NEW YORK (AP) — Bottled water is starting to seem more like soda, and sometimes taste like it, too.
As bottled water surges in popularity, Coke, Pepsi and other companies are using celebrity endorsements, stylish packaging and fancy filtration processes like "reverse osmosis" to sell people on expanding variations of what comes out of the tap. They're also adding flourishes like bubbles, flavors or sweeteners that can blur the lines between what is water and what is soda.
For this year's Super Bowl, PepsiCo even ran an ad for its new Lifewtr, promoting the drink in a spotlight typically reserved for sodas. Also running their first Super Bowl ads were Fiji and Bai Brands, which sell "enhanced waters" made with fruit juice and stevia sweetener.
Michael Simon, Bai's chief marketing officer, says its drinks "give people that healthy profile they're looking for, but now they no longer have to sacrifice on taste with the neutrality of water."
Bottled water has been gaining ground for years, and overtook soda as the No. 1 drink in the U.S. by sales volume last year, industry tracker Beverage Marketing Corp. said. Some of the fizzy, sweetened drinks are considered water by the companies or industry trackers in some cases, as the distinctions between them lose meaning. Companies aren't as interested in the big, economy packs of plain bottled water that have been fueling the growth, says Ali Dibaj, a Bernstein analyst who covers the industry, since those are less profitable than sodas and are a "horrible business to be in."
So Coke and Pepsi are focusing on pricier options that compete with brands like Evian and Perrier. And they're introducing fizzy and fruity varieties to get a better foothold in increasingly crowded marketplace where options like LaCroix and others are gaining popularity. Showing just how blurry the lines are getting, PepsiCo launched a drink last week that it describes as "sorta juice, sorta soda, sorta sparkling water." Such options can capture people looking to cut back on sodas or juices, and may get people who might buy lower-priced waters to upgrade.
"You can get up the ladder in terms of water and get out of the categories that don't drive a lot of value," Coca-Cola's incoming CEO James Quincey said in September.
Quincey cites Smartwater, which has enjoyed sales growth in North America, as a way for Coke to profitably expand its water business. The brand is billed as "vapor distilled" and features actress Jennifer Aniston in its ads.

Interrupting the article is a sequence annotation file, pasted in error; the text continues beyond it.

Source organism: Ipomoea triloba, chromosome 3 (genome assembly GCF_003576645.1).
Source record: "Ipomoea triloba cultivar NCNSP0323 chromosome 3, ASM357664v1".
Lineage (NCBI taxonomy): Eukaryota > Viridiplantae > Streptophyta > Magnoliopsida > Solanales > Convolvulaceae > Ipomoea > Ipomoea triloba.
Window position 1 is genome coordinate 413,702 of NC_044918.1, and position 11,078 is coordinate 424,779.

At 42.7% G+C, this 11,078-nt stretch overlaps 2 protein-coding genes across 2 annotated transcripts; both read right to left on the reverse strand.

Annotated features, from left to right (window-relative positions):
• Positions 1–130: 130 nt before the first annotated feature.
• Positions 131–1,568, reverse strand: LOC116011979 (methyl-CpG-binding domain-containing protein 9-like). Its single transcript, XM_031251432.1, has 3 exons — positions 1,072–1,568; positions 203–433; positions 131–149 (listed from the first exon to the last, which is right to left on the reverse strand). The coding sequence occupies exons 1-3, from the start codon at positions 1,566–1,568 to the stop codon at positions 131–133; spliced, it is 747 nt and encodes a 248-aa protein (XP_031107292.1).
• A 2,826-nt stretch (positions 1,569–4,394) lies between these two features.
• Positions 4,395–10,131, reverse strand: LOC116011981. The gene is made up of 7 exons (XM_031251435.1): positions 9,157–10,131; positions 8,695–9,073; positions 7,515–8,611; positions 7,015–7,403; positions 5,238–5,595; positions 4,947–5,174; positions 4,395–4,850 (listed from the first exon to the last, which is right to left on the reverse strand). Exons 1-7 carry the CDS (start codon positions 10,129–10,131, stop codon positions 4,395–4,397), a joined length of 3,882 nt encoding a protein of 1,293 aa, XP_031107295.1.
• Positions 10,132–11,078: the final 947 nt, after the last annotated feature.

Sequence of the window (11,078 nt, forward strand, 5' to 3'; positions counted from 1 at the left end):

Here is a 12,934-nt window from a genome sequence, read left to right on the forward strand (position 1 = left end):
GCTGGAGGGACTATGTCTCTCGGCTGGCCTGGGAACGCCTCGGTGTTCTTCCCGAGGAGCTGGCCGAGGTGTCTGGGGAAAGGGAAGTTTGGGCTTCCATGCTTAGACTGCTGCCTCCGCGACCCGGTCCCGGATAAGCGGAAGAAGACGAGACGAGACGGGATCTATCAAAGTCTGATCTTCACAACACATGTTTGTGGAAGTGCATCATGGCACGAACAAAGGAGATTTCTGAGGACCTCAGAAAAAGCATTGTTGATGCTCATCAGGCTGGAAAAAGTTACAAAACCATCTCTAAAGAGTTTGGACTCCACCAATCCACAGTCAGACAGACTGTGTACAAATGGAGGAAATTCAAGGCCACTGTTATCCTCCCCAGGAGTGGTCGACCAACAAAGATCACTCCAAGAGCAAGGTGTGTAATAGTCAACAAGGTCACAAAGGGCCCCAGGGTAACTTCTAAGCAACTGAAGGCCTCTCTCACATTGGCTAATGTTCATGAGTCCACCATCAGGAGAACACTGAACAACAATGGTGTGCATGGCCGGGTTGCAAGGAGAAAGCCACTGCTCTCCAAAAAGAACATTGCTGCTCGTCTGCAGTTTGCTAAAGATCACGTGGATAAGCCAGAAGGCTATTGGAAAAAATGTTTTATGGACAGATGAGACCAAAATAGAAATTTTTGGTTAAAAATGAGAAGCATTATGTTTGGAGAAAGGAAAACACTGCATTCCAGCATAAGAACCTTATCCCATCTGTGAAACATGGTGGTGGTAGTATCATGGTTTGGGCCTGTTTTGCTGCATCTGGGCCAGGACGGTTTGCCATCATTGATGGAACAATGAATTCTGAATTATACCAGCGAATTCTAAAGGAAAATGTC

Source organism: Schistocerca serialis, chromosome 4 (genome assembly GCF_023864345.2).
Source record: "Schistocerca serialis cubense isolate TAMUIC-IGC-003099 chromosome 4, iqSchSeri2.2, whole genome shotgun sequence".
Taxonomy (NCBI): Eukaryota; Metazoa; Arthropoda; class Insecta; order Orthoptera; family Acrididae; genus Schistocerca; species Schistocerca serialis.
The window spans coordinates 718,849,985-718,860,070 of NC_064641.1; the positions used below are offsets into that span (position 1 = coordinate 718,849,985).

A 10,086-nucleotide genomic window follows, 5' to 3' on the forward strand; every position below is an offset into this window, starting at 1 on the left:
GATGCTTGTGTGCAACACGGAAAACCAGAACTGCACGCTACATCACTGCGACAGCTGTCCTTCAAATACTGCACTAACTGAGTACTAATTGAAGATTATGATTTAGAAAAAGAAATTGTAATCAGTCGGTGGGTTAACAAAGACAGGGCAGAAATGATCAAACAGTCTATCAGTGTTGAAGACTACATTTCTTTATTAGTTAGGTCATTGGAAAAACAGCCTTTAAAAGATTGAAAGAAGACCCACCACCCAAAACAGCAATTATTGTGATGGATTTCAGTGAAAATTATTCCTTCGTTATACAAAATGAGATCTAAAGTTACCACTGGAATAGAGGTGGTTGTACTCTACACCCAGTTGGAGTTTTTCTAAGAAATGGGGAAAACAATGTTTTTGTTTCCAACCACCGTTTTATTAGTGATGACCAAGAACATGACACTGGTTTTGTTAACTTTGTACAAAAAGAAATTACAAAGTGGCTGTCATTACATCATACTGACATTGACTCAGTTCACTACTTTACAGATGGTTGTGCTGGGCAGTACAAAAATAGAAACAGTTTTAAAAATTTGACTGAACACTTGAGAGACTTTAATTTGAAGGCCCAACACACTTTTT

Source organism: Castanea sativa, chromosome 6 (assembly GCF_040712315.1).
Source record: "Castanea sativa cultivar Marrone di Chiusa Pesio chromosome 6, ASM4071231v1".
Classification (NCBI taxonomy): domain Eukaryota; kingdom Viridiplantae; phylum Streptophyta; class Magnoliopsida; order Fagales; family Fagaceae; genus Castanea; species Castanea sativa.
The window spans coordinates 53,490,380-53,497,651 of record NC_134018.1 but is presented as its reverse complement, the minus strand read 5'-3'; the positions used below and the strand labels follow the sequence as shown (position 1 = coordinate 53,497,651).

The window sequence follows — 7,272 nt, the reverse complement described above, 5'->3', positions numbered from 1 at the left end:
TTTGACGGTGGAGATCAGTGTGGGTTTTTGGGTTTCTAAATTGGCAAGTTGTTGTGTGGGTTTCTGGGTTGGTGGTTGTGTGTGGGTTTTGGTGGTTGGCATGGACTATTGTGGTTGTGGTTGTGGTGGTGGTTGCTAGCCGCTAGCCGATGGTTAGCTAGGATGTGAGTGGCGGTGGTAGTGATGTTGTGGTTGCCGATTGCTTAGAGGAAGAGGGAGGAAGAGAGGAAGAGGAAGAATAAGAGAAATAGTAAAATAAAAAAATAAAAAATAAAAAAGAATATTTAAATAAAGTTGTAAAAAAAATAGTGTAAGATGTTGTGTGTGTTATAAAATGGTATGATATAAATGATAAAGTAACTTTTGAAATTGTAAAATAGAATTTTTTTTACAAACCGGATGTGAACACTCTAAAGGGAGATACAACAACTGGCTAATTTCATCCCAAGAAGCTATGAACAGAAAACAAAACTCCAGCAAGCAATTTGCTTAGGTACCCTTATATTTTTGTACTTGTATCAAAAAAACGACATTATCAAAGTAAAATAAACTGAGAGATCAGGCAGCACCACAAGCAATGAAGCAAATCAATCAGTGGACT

He also said that in the crowded Chinese market, Coke is upgrading people to a water brand it markets as "socially responsible" with a different blend of minerals, which costs twice as much.
Exactly what makes water seem like it's worth the extra money varies, but image is key.
PepsiCo had toyed with names like "Qua" and "Om" before settling on Lifewtr. The company points to the artwork featured on its bottles, and the "reverse osmosis" filtration the water undergoes, with electrolytes added for taste. "This is where consumers are heading," said Todd Kaplan, vice president of marketing at PepsiCo, about lower-calorie drinks like Lifewtr.
Both Lifewtr and Smartwater, which account for a small portion of the overall packaged water market, are made with municipal water and were selling for $2.79 for a 1-liter bottle at a 7-Eleven in New York City. The convenience store chain's private label brand was selling for $1.50 for the same size bottle.
The challenge for Coke and Pepsi is people like Andrew Allen. The New York City resident said he is trying to drink more water, but isn't loyal to a particular brand and buys whatever he can get a deal on.
"I just wanted to stop drinking soda — just give it up," Allen said.
Julie McKnight, who also lives in New York City, said the distinctions made by some bottled waters are not worth the extra price. "It doesn't seem any different," she said. Mostly, McKnight said uses reusable bottles that she fills with filtered tap water.
To help address people's concerns about the environment as well as paying for a variation of what they could get from the faucet, companies like Nestle have been "light weighting" the packaging to use less plastic and keep prices down.
In addition to the still, unflavored versions, Coke's Dasani and Pepsi's Aquafina have been rolling out sparkling and flavored extensions. Such options are making it trickier to define drinks that may be fizzy and sweet, yet marketed as water. Beverage Digest, another industry tracker, counts flavored sparkling varieties in its water category, as well as Sparkling Ice, which is made with artificial sweeteners.
"Someone could argue with a straight face that maybe those belong with (sodas)," executive editor Duane Stanford noted. But, he said, people drink Sparkling Ice with the "mindset" that it is water.
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